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Junior STEM: Engineering Design Process



The engineering design process is a series of steps that engineers follow to come up with a solution to a problem. Many times the solution involves designing a product (like a machine or computer code) that meets certain criteria and/or accomplishes a certain task. This process is different from the steps of Scientific Method, which you may be more familiar with. If your project involves making observations and doing experiments, you should probably follow the Scientific Method. If your project involves designing, building, and testing something, you should probably follow the Engineering Design Process. 

1. Ask

Engineers ask critical questions about what they want to create, whether it be a skyscraper, amusement park ride, bicycle or smartphone. These questions include: What is the problem to solve? What do we want to design? Who is it for? What do we want to accomplish? What are the project requirements? What are the limitations? What is our goal?

2. Research 

Finding useful and helpful information about the problem. Gathering information, conducting surveys, finding examples of existing solutions, testing properties of materials, practical testing. Research also includes talking to people from many different backgrounds and specialties to assist with researching what products or solutions already exist, or what technologies might be adaptable to your needs.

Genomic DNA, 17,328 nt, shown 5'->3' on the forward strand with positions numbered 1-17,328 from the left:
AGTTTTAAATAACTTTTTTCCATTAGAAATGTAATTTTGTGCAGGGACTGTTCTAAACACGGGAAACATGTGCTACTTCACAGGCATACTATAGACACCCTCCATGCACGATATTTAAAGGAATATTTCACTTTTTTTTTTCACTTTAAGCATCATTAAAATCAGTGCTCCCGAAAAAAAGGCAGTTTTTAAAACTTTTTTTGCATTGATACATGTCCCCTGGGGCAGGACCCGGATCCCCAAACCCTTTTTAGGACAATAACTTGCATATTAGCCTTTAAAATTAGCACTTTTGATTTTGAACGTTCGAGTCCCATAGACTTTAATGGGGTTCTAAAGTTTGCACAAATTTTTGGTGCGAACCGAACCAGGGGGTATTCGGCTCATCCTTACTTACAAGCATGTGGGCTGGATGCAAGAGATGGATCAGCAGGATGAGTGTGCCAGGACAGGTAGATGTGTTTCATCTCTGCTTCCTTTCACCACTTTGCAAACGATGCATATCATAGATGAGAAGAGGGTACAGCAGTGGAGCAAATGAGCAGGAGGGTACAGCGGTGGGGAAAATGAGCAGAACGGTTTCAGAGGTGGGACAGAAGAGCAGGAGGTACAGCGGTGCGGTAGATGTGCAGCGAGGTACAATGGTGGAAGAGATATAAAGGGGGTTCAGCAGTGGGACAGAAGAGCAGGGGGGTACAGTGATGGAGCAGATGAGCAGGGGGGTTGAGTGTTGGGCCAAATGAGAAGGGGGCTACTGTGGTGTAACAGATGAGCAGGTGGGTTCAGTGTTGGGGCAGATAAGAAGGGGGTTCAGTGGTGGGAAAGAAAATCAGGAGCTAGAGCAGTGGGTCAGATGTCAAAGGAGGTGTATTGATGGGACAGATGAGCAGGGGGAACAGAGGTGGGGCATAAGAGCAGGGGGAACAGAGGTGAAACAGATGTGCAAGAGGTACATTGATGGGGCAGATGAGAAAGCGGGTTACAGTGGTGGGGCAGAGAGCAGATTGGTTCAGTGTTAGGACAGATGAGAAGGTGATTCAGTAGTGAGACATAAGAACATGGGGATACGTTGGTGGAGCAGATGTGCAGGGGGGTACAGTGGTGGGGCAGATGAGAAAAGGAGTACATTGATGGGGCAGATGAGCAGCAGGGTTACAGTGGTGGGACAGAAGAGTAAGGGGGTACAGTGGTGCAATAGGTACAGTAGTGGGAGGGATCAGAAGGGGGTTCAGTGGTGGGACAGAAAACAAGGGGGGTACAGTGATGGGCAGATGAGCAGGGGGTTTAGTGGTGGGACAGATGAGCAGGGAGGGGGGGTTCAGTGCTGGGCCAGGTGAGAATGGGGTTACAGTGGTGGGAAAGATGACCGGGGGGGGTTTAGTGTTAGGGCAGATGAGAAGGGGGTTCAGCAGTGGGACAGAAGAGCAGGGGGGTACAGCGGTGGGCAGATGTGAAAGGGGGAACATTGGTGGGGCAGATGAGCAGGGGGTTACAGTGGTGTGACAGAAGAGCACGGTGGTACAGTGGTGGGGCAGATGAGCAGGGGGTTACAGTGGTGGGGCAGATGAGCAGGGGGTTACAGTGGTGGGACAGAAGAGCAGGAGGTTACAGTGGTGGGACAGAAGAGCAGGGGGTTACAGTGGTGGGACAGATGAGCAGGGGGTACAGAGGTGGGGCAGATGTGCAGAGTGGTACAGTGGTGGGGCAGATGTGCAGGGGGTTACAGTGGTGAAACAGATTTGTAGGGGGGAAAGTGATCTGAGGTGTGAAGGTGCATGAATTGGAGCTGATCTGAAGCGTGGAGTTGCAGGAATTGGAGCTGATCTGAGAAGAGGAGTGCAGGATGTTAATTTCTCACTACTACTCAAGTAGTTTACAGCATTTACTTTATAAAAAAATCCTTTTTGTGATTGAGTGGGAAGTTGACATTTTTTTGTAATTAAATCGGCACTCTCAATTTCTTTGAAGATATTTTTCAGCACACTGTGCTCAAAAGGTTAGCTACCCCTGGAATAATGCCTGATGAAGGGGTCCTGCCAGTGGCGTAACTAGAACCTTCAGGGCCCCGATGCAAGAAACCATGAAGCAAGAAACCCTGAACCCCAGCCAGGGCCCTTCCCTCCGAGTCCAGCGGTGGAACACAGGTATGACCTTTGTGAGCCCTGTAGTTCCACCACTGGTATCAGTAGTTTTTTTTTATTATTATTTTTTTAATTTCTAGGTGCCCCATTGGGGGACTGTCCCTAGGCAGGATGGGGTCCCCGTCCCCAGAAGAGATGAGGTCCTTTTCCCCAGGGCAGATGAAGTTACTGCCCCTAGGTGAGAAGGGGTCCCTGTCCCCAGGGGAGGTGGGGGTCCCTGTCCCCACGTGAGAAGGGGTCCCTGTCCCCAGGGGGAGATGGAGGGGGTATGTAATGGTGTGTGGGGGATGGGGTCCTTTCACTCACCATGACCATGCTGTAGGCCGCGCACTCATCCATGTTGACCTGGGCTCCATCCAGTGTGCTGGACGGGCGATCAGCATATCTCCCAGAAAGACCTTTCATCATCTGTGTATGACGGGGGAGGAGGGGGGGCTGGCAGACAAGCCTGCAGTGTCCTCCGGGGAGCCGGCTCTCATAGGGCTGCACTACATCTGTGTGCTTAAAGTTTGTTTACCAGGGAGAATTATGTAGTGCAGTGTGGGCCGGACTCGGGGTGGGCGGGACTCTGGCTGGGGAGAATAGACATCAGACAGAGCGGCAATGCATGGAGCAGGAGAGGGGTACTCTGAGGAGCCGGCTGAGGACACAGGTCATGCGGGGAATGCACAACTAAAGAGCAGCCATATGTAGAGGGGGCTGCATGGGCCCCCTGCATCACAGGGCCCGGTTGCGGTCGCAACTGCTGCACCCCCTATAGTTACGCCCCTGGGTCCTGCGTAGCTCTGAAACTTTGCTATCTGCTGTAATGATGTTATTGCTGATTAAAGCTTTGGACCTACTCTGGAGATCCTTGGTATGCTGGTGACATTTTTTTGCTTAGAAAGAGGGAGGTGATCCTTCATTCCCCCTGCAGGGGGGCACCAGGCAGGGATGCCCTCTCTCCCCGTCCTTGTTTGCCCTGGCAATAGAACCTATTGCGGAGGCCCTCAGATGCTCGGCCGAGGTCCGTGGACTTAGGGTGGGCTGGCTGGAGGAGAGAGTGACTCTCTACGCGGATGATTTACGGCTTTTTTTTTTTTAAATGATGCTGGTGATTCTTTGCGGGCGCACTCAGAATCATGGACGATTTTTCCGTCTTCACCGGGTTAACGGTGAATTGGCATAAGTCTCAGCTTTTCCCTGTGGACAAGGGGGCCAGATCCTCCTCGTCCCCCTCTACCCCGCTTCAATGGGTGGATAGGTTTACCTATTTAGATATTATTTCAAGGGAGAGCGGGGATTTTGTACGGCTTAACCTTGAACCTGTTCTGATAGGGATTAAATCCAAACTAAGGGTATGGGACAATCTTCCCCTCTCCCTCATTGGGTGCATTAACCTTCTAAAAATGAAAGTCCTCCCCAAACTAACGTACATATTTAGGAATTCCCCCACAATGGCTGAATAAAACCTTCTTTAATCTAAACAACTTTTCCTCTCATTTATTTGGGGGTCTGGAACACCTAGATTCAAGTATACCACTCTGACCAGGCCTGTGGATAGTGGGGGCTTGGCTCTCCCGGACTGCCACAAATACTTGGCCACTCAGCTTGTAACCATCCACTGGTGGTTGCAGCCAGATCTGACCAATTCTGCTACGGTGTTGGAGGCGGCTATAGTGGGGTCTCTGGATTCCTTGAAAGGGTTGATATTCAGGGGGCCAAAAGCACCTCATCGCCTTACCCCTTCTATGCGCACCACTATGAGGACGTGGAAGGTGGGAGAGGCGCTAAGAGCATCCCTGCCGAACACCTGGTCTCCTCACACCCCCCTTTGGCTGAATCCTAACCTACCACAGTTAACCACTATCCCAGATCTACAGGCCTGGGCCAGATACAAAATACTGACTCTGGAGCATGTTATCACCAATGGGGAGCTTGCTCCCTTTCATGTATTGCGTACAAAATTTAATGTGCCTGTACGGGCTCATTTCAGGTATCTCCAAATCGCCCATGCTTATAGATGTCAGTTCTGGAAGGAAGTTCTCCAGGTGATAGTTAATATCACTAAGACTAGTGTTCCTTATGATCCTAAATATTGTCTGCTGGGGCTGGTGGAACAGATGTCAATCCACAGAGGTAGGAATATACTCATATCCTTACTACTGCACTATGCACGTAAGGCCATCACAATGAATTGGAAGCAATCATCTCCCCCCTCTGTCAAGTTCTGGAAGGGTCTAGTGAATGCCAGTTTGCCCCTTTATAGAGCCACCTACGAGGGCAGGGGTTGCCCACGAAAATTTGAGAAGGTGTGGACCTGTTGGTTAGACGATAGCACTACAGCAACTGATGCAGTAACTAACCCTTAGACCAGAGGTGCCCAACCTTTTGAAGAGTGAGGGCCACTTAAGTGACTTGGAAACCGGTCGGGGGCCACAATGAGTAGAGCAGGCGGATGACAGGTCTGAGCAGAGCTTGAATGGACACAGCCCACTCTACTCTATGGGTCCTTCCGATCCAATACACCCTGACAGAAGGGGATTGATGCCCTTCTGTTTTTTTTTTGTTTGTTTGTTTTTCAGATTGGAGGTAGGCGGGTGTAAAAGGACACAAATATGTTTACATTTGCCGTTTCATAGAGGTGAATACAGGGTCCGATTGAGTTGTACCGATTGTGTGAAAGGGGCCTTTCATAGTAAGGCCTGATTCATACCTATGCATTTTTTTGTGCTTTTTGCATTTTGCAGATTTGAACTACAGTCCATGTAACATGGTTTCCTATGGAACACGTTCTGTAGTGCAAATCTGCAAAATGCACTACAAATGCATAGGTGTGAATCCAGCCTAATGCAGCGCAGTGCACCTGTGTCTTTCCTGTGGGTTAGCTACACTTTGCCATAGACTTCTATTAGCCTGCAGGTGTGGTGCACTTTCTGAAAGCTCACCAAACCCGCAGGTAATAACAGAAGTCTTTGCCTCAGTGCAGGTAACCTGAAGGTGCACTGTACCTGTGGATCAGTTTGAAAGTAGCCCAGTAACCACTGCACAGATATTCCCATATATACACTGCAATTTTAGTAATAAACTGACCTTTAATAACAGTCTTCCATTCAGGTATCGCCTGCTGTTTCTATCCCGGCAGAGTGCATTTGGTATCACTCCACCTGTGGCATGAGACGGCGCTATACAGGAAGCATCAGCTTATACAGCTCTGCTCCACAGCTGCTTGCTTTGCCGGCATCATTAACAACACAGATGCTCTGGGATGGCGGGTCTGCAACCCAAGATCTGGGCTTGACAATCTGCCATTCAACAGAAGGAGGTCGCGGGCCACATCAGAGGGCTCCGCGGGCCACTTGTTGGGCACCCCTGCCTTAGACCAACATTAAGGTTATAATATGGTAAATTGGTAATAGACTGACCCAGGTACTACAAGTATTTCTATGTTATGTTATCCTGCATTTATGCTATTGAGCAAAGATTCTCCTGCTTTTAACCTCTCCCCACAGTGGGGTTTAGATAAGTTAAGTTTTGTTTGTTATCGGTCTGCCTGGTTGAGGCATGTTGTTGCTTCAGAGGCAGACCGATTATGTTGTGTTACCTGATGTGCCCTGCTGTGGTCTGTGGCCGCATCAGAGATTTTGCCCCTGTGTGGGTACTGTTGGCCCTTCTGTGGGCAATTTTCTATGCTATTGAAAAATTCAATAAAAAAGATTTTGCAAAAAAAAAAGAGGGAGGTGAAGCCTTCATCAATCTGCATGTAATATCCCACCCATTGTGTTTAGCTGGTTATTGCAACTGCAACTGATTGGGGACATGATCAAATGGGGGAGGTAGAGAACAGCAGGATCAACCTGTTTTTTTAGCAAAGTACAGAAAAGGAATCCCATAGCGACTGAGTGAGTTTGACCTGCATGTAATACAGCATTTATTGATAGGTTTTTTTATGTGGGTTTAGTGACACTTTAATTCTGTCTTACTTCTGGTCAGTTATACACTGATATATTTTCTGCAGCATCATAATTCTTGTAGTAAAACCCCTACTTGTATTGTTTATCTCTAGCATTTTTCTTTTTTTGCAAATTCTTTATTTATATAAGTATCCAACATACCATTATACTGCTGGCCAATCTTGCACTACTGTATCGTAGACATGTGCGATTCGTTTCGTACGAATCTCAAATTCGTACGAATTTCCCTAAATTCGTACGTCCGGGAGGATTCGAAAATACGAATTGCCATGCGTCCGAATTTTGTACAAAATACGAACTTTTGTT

3. Imagine

Activities such as brainstorming, mind mapping, sketching, drawing diagrams and plans, collecting colour samples and/or material samples and talking through these ideas can help to generate more creative ideas. You want to work with a team to come up with as many ideas and develop as many solutions as possible. This is the time to encourage wild ideas and defer judgment! Build on the ideas of others! Stay focused on topic, and have one conversation at a time! Remember: good design is all about teamwork! 

Using the SCAMPER model can assist with this!

4. Plan

Activities such as detailed drawings, modelling, prototyping, market research, gaining feedback from intended user, further research – if needed – to solve an issue with the design, testing different tools or equipment, trialling production processes, measuring or working out dimensions, testing of prototypes and further refinement. For many teams this is the hardest step! Revisit the needs, constraints and research from the earlier steps, compare your best ideas, select one solution and make a plan to move forward with it. 

5. Create

Building a prototype makes your ideas real! These early versions of the design solution help your team verify whether the design meets the original challenge objectives. Push yourself for creativity, imagination and excellence in design

6. Test and Evaluate

Does it work? Does it solve the need? Communicate the results and get feedback. Analyze and talk about what works, what doesn't and what could be improved

7. Improve

Discuss how you could improve your solution. Make revisions. Draw new designs. Iterate your design to make your product the best it can be. And now, REPEAT